The “Honey Boy” script that cinematographer Natasha Braier read prior to signing on with first-time narrative feature director Alma Har’el to shoot star and writer Shia LaBeouf’s intimate memoir-focused arthouse film was psychologically rich and emotionally fraught with no visual cues. It was a deep character study of the beginnings of his acting career with [...]

  • Queen and Slim

    AFI Fest Puts Nonfiction in the Spotlight

    Documentaries will play a more prominent role than ever before at the AFI Fest, which kicks off Nov. 14. While AFI Fest 2018 featured 15 documentary features playing in various categories, this year’s edition of Los Angeles-based fest will play host to 22 feature docs, 16 of which will screen in the fest’s new documentary [...]

  • Ayesha Curry and Stephen Curry attends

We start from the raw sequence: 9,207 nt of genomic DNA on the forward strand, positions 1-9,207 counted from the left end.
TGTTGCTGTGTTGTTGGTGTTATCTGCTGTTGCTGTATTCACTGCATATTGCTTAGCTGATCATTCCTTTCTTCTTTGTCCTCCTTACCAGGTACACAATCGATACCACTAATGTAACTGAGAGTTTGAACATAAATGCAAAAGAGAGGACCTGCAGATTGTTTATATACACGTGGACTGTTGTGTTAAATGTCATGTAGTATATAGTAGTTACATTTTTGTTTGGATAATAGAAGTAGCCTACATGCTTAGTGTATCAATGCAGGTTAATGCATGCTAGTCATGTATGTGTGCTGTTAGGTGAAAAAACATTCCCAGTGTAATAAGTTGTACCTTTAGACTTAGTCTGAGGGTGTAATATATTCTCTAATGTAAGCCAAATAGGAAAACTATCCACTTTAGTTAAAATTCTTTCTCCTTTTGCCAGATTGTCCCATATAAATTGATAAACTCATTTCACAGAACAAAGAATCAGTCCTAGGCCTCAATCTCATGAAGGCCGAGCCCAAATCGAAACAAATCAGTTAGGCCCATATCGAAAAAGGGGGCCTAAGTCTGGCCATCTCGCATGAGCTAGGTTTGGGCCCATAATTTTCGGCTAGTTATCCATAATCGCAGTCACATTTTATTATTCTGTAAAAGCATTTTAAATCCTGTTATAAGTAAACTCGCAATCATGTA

Ayesha Curry Honored With Variety's Vivant Tastemaker Award at Napa Valley Film Festival

    The rooftop bar at the tony Archer Hotel in the heart of downtown Napa made a stunning backdrop for Variety’s Vivant party on Nov. 13. Vivant was launched at the Napa Valley Film Festival, which opened Nov. 13 with “Just Mercy.”  Variety executive VP of content Steven Gaydos introduced Variety Vivant Tastemaker honoree Ayesha Curry [...]

  • Dwayne Johnson

    Dwayne Johnson's 'Black Adam' Movie Sets Release Date

    Dwayne Johnson’s long-in-development “Black Adam” movie is slated to hit theaters just in time for the holidays. The New Line Cinema film film will debut on Dec. 22, 2021, five days after the release of James Cameron’s long-gestating “Avatar” sequel. Johnson has been attached to play the anti-hero for most of this decade. Jaume Collet-Serra, [...]

More From Our Brands

Access exclusive content